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We make sure that your RaspiBolt is secure and reliable.

Table of contents

  1. Login with SSH keys
    1. Generate keys on Windows
    2. Generate keys on Mac / Linux
    3. Disable password login
  2. Enabling the Uncomplicated Firewall
  3. fail2ban
  4. Increase your open files limit

The RaspiBolt will be visible from the internet and therefore needs to be secured against attacks using various methods.

Login with SSH keys

One of the best options to secure the SSH login is to completely disable the password login and require a SSH key certificate. Only someone with physical possession of the private key can login.

Generate keys on Windows

Follow this guide Configure “No Password SSH Keys Authentication” with PuTTY on Linux Servers

  • You should have generated three new files. Keep them safe!

    SSH keys files

Generate keys on Mac / Linux

  • In the Terminal on your regular computer, check if there are already existing private / public keys:

    $ ls -la ~/.ssh/*.pub
  • If files are listed, your public key should be named something like,, or If one of these files exists, skip the next bullet point.

  • If none of those files exist, or you get a No such file or directory, create a new key pair:

    $ ssh-keygen -t rsa -b 4096

    When you’re prompted to “Enter a file in which to save the key,” press Enter to use the default file location. Optionally, for maximum security, use password [A] to protect your key.

  • The public key now needs to be copied to the Pi. We use the command ssh-copy-id, which copies your public key to the remote machine (and creates files and directories, if needed). You will be prompted for your password once.

    $ ssh-copy-id admin@raspibolt.local

    💡 If you are on macOS and encounter an error, you might need to enable ssh-copy-id first, using this guide.

Disable password login

  • Log in to the Raspberry Pi with SSH as “admin” with your SSH key. You shouldn’t be prompted for admin’s password anymore.

  • Edit ssh configuration by setting “ChallengeResponseAuthentication” and “PasswordAuthentication” to “no” (uncomment the line by removing # if necessary). Save and exit.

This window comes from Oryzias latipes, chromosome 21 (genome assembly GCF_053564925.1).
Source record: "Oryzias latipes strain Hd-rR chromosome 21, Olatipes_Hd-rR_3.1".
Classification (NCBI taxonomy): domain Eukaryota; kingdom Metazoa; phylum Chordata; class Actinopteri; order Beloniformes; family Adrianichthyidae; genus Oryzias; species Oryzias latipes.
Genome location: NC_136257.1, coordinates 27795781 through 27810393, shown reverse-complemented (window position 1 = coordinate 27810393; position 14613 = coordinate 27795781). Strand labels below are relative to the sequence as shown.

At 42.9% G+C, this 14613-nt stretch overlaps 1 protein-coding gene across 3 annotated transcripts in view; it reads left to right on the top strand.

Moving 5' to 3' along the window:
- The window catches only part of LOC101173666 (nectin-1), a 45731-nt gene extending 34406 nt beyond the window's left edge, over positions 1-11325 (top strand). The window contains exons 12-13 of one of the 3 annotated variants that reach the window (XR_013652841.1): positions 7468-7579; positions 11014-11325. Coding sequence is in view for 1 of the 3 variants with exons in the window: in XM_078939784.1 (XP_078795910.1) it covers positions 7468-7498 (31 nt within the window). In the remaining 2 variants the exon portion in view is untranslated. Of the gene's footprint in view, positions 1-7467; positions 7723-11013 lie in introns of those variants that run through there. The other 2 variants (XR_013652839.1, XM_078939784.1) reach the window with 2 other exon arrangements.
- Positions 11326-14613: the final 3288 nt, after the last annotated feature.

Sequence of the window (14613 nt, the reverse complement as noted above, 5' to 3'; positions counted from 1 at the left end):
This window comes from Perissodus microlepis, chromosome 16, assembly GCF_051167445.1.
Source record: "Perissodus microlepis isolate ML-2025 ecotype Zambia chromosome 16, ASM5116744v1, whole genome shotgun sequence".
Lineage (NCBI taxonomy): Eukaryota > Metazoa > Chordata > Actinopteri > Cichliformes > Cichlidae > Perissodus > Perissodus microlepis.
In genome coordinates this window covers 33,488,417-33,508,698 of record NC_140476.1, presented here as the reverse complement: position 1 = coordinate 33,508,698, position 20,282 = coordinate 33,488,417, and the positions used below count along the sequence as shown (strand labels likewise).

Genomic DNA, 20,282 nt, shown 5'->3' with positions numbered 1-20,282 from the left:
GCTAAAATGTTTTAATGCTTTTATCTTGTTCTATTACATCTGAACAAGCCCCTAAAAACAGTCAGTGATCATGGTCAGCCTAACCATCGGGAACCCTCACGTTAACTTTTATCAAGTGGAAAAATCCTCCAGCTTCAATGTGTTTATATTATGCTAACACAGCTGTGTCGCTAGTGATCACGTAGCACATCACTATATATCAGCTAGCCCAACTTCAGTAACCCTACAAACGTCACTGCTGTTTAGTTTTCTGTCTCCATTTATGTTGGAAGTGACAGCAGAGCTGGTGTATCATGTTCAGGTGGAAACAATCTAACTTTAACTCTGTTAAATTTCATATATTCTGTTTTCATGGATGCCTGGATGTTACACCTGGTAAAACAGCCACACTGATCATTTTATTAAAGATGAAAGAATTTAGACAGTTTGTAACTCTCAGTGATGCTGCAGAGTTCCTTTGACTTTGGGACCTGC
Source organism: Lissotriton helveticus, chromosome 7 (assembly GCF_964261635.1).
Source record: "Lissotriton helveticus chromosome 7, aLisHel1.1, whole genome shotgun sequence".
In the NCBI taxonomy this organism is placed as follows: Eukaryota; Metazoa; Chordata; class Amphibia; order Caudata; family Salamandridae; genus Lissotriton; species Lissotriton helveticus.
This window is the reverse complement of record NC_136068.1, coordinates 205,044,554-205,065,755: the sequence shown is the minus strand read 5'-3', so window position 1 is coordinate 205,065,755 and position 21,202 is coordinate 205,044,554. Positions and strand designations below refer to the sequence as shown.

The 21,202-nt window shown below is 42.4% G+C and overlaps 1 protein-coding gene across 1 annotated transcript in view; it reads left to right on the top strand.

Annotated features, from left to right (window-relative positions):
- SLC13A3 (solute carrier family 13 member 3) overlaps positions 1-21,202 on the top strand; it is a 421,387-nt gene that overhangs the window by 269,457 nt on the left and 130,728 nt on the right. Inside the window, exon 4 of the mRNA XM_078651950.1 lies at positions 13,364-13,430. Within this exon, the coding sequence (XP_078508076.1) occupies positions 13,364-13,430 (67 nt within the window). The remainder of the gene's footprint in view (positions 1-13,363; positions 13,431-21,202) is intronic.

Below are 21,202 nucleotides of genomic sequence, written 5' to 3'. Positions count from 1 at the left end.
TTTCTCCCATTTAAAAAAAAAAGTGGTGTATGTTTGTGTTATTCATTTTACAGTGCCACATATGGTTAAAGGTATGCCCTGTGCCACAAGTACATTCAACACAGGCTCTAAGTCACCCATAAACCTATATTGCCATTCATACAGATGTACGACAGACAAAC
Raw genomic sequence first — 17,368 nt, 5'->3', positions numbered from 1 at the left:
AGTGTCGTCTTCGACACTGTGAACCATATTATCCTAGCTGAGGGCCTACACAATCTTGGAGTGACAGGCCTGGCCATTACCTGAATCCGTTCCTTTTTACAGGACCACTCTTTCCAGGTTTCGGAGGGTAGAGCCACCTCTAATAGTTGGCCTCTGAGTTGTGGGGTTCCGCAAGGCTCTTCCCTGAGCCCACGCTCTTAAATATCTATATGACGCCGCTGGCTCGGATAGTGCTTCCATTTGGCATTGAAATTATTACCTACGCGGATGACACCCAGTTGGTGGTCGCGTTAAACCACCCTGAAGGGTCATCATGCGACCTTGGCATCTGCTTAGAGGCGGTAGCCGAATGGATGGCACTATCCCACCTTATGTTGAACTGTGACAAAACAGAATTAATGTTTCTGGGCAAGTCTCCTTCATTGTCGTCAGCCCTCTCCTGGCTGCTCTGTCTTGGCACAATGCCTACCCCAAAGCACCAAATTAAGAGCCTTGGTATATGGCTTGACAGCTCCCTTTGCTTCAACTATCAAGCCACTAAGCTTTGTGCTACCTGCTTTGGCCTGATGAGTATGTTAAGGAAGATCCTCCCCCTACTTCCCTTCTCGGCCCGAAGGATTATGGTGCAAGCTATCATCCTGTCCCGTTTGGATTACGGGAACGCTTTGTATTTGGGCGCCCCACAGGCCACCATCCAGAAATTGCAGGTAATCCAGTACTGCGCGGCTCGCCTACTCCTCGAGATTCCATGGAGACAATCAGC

$ sudo nano /etc/ssh/sshd_config
  • Restart the SSH daemon, then exit and log in again.

    $ sudo systemctl restart sshd
    $ exit

    You can no longer log in with “pi” or “bitcoin”, only “admin” has the necessary SSH keys.

🚨 Backup your SSH keys! You will need to attach a screen and keyboard to your Pi if you lose it.

Enabling the Uncomplicated Firewall

A firewall controls what traffic is permitted and closes possible security holes. Only SSH and the Electrum server are reachable from the outside. Bitcoin Core and LND are using Tor and don’t need incoming ports.

The following steps need admin privileges and must be executed with the user “admin”.

$ sudo apt install ufw
$ sudo su
$ ufw default deny incoming
$ ufw default allow outgoing
$ ufw allow 22    comment 'allow SSH'
$ ufw allow 50002 comment 'allow Electrum SSL'
$ ufw enable
$ systemctl enable ufw
$ ufw status
> Status: active
> To                         Action      From
> --                         ------      ----
> 22                         ALLOW       Anywhere                   # allow SSH
> 50002                      ALLOW       Anywhere                   # allow Electrum SSL
> ...
$ exit

🔍 more: UFW Essentials

💡 If you find yourself locked out by mistake, you can connect keyboard and screen to your Pi to log in locally and fix these settings (especially for the SSH port 22).


The SSH login to the Pi must be especially protected. Additional steps should be taken to prevent an attacker to just try out all possible passwords.

The first measure is to install “fail2ban”, a service that cuts off any system with five failed login attempts for ten minutes. This makes a brute-force attack unfeasible, as it would simply take too long.

fail2ban Me locking myself out by entering wrong passwords

$ sudo apt install fail2ban

The initial configuration should be fine as it is enabled for SSH by default.

🔍 more: customize fail2ban configuration

Increase your open files limit

In case your RaspiBolt is swamped with internet requests (honest or malicious due to a DDoS attack), you will quickly encounter the can't accept connection: too many open files error. This is due to a limit on open files (representing individual tcp connections) that is set too low.

Edit the following three files, add the additional line(s) right before the end comment, save and exit.

$ sudo nano /etc/security/limits.conf
*    soft nofile 128000
*    hard nofile 128000
root soft nofile 128000
root hard nofile 128000
$ sudo nano /etc/pam.d/common-session
session required
$ sudo nano /etc/pam.d/common-session-noninteractive
session required

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